The number one card to add to the deck would be Isochron Scepter, since a good half the deck imprintable. An Isochron Scepter with a Psychic Puppetry in play and another in hand reads: "(3): Tap or untap target permanent." With access to blue, you may want to consider some Counterspells or Mana Leaks. Unfortunately, the majority of cantrip counters (like Exclude and Dismiss) cost too much. With so few creatures, mass burn spells like Pyroclasm or Earthquake won't affect you much. Feldon's Cane can replace Reito Lantern, and won't even require Sift the Sands to reshuffle the deck.
In addition, there are lots of big creatures you can use to replace the Spirit Dragons (but why would you want to?) such as Crater Hellion or Dragon Mage. The best, however, is Shivan Phoenix, who is kind enough to return to your hand to be used over and over.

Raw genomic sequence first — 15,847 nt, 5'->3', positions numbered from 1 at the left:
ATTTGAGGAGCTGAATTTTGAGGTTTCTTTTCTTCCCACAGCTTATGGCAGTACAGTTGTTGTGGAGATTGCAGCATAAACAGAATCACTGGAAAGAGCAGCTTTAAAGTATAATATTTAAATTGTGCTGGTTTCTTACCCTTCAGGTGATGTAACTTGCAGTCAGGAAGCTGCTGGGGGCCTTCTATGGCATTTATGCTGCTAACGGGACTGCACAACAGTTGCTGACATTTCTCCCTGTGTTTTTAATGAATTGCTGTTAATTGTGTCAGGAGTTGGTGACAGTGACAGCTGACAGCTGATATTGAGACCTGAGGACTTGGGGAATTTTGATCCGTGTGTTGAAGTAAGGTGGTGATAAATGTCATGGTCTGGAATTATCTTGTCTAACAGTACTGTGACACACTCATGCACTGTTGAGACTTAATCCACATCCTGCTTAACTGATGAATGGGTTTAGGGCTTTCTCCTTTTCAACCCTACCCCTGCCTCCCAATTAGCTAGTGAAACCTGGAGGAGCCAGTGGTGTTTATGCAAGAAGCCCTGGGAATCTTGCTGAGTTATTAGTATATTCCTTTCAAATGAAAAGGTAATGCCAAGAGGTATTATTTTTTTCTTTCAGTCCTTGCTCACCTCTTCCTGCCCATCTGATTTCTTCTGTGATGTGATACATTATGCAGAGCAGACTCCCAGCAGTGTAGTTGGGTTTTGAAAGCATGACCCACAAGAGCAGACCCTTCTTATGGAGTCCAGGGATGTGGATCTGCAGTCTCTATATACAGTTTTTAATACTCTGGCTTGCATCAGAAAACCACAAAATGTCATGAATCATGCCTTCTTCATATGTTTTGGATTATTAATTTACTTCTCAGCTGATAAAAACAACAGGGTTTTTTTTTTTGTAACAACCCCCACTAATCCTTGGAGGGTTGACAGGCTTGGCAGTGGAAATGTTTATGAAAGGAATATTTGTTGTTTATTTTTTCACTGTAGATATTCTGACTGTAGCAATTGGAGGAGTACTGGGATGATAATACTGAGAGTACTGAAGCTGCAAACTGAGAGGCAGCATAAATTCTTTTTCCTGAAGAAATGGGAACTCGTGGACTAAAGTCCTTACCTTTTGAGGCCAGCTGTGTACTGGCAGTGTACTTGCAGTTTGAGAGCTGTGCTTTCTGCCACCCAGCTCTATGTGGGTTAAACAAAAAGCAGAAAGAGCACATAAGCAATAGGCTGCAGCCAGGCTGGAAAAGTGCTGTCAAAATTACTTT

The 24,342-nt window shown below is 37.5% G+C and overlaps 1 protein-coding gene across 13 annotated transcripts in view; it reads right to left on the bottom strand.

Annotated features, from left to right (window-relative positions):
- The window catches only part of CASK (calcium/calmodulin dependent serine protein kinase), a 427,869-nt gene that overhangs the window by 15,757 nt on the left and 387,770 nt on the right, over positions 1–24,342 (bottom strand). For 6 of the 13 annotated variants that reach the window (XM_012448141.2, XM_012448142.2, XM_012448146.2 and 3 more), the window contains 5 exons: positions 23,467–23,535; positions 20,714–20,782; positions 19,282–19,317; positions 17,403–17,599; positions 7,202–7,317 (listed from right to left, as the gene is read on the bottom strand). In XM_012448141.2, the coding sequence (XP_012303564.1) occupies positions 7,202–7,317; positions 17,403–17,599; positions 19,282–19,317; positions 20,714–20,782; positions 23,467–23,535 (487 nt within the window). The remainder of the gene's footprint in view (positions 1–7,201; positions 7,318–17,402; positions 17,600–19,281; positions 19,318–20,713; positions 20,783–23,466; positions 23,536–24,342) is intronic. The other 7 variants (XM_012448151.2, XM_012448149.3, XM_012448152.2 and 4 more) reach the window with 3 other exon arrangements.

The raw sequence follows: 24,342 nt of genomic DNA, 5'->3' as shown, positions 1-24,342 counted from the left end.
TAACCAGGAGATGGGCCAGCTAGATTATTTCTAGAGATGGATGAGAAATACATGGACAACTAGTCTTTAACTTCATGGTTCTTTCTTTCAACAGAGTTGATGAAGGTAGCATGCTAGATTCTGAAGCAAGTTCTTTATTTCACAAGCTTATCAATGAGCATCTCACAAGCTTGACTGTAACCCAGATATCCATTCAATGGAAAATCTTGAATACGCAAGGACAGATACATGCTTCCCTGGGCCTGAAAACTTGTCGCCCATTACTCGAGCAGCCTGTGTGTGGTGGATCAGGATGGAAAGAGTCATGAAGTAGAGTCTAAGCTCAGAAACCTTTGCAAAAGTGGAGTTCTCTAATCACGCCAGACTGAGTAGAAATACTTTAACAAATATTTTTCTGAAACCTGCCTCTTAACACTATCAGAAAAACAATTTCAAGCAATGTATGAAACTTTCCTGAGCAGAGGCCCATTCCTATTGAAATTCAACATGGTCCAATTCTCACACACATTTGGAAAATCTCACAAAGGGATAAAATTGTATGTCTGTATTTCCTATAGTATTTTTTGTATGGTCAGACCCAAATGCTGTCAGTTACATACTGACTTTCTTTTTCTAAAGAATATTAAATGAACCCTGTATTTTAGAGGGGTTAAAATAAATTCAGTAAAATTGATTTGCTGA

Just Getting Started
Today I've touched upon the two main mechanics in Champions, but there is still much to talk about. Snakes, Samurai, Rats, Moonfolk, etc.; the tribal possibilities are rich and intriguing. In my next article, I'll delve into each and see what they can offer Chaos Multiplayer Magic. In the meantime, feel free to provide your comments and criticism on today's decks. The only way to create a thriving multiplayer community is through friendly and healthy discussion (if we could do it for Vintage, I'm sure we can do it for Chaos). And heck, if you got the time, go grab a handful of your friends and play some cards!
* - See Shaun of the Dead. (Yes, you damn well should - The Ferrett, a big zombie Britcom fan)